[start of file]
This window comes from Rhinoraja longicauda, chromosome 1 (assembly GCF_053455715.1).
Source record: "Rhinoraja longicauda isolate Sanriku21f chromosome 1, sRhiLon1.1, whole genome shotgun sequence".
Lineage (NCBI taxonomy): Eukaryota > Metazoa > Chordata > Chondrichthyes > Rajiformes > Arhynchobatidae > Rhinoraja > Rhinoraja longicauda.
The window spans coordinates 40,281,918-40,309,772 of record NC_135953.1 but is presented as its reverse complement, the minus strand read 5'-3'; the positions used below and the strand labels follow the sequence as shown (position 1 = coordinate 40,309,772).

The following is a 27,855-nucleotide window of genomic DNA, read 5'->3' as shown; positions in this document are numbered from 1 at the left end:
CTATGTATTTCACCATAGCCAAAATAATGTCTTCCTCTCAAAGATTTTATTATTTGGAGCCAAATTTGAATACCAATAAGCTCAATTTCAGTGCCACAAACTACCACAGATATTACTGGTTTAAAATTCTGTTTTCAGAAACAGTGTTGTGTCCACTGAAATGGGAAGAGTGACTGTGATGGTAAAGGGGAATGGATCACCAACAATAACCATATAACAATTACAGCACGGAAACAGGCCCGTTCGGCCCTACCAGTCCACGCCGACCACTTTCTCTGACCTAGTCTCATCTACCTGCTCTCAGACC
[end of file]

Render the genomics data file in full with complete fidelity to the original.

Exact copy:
This window comes from Rhinoraja longicauda, chromosome 1 (assembly GCF_053455715.1).
Source record: "Rhinoraja longicauda isolate Sanriku21f chromosome 1, sRhiLon1.1, whole genome shotgun sequence".
Lineage (NCBI taxonomy): Eukaryota > Metazoa > Chordata > Chondrichthyes > Rajiformes > Arhynchobatidae > Rhinoraja > Rhinoraja longicauda.
The window spans coordinates 40,281,918-40,309,772 of record NC_135953.1 but is presented as its reverse complement, the minus strand read 5'-3'; the positions used below and the strand labels follow the sequence as shown (position 1 = coordinate 40,309,772).

The following is a 27,855-nucleotide window of genomic DNA, read 5'->3' as shown; positions in this document are numbered from 1 at the left end:
CTATGTATTTCACCATAGCCAAAATAATGTCTTCCTCTCAAAGATTTTATTATTTGGAGCCAAATTTGAATACCAATAAGCTCAATTTCAGTGCCACAAACTACCACAGATATTACTGGTTTAAAATTCTGTTTTCAGAAACAGTGTTGTGTCCACTGAAATGGGAAGAGTGACTGTGATGGTAAAGGGGAATGGATCACCAACAATAACCATATAACAATTACAGCACGGAAACAGGCCCGTTCGGCCCTACCAGTCCACGCCGACCACTTTCTCTGACCTAGTCTCATCTACCTGCTCTCAGACC